Troop Plan Could Irk Hill Democrats
In an effort to think outside the Beltway, more than three dozen Democratic Congressional hopefuls have organized what they call a “Responsible Plan to End the War in Iraq,” a policy proposal and media company that intends to present their own plan to end the Iraq War.
But the policy initiative might irk some Democrats on Capitol Hill who swept into power in 2006 in part by running on what they called Republican failings to improve the situation in Iraq.
About 40 House and Senate candidates have endorsed the plan, led by a core group of Democrats including Darcy Burner, running for Washington’s 8th district seat, Eric Massa in New York’s 29th, Donna Edwards in Maryland’s 4th, Tom Perriello in Virginia’s 5th, Chellie Pingree in Maine’s 1st, Jared Polis in Colorado’s 2nd, Steve Harrison in New York’s 13th, Larry Byrnes in Florida’s 14th, Sam Bennett in Pennsylvania’s 15th and George Fearing in Washington’s 4th.
And one Democratic operative familiar with the situation said not everyone is happy that these Democrats have struck out on their own. The Democrat said the Democratic Congressional Campaign Committee was worried in particular about the group’s media initiative.
“They’re very upset about it,” the Democratic operative said. “When they found out that there were a lot more people signing on, they were getting worried. I don’t know exactly what their problem is.”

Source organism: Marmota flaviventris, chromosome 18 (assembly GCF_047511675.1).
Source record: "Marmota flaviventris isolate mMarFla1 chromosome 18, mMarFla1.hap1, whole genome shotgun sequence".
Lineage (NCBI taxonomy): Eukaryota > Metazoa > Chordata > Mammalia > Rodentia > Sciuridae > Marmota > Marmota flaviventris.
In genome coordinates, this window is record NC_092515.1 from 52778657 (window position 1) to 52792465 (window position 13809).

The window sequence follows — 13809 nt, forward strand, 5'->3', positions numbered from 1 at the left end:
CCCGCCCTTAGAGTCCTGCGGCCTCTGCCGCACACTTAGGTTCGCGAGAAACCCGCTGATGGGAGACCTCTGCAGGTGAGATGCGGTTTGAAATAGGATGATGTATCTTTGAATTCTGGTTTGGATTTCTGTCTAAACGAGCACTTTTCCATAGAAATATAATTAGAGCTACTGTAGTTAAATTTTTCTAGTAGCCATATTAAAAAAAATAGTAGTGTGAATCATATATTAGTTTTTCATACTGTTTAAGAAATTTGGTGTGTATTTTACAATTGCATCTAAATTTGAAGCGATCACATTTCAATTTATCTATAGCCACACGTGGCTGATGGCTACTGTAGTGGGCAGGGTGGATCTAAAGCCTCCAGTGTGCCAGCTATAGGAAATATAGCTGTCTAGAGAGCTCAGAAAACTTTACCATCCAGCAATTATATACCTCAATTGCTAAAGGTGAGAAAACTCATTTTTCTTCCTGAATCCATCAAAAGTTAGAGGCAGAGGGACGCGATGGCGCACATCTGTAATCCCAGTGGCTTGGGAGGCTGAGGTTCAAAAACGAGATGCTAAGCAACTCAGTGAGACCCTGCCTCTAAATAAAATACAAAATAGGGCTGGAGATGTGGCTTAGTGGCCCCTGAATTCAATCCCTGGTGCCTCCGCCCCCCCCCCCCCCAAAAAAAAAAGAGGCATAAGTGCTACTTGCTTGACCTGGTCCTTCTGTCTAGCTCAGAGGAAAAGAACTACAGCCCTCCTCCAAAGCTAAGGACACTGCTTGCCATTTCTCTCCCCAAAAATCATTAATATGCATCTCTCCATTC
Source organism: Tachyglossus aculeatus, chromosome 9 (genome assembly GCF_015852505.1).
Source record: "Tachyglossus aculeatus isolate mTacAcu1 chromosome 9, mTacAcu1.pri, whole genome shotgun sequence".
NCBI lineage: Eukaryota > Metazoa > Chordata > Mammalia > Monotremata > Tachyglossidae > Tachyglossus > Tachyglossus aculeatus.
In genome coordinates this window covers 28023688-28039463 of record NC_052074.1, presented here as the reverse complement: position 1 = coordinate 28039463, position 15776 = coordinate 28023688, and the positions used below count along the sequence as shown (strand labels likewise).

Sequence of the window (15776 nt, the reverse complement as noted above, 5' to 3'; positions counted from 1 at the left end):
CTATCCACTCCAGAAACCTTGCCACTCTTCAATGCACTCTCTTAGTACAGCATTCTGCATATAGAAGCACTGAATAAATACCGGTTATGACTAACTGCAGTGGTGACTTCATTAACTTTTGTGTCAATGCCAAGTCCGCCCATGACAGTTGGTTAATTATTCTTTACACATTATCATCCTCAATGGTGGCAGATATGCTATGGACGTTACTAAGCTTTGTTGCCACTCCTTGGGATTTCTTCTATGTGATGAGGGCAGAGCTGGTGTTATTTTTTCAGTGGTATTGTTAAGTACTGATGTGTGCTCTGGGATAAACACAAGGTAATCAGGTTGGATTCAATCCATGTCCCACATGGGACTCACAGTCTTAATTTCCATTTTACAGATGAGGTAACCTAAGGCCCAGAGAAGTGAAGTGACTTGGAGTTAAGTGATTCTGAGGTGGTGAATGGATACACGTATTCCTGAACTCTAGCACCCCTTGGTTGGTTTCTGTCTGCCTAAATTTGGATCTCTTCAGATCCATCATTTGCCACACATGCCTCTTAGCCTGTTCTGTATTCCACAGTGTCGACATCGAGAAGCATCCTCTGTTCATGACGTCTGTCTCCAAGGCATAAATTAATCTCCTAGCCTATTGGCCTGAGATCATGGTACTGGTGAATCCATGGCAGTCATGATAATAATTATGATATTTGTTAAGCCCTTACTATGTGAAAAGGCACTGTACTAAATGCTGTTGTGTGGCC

The “Responsible Plan to End the War in Iraq” is a more than 30-page policy proposal based on the premise that only a diplomatic solution can resolve the problems in Iraq. Sponsoring Democrats say the proposal, initiated by Burner almost six months ago, includes input from former Defense Department officials and retired military personnel who have worked in Iraq.
“You can see these candidates are pushing the envelope a little bit, and perhaps that’s why organizations like the DCCC would be getting a little nervous,” said the operative.
Another organizer for the plan did not go as far as to say the DCCC was perturbed by the idea, but instead said the committee was “puzzled” by it at first. Nonetheless, the organizer described discussions with the DCCC about the plan as “amicable.”
DCCC spokesman Doug Thornell said the committee has no problem with the candidates’ collective effort.
“Democrats are united in our need to bring change to Iraq,” he said. “It’s up to individual candidates how to best do that for their district.”
Burner said that whenever possible, the plan points out existing legislation that accomplishes the group’s goals. When asked about the DCCC’s reaction to the challengers’ proposal, Burner said it was never their intention to look inside the Beltway for support.
“The answer is that they have certainly done nothing to hurt us,” Burner said in a conference call Thursday afternoon. “But as a I said before, this has not been an effort that is drawn from inside the Beltway.”
Burner said she hears frustration from voters in her district that Washington, D.C., politicians don’t understand the problem. Her campaign manager, Sandeep Kaushik, described the DCCC as being “generally supportive, but at a distance” because the campaigns did not ask the committee to get involved in developing the plan.
Kaushik also said that while it could be politically advantageous to present a plan that appears to be from far outside the Beltway, that wasn’t the candidates’ motivation.
“There’s no question that there’s been a public frustration since the 2006 election that the war has continued,” he said. “And if anything, the Bush administration has escalated the war in what seems to be a repudiation of the public will. We need to start building solutions from the grass roots up.”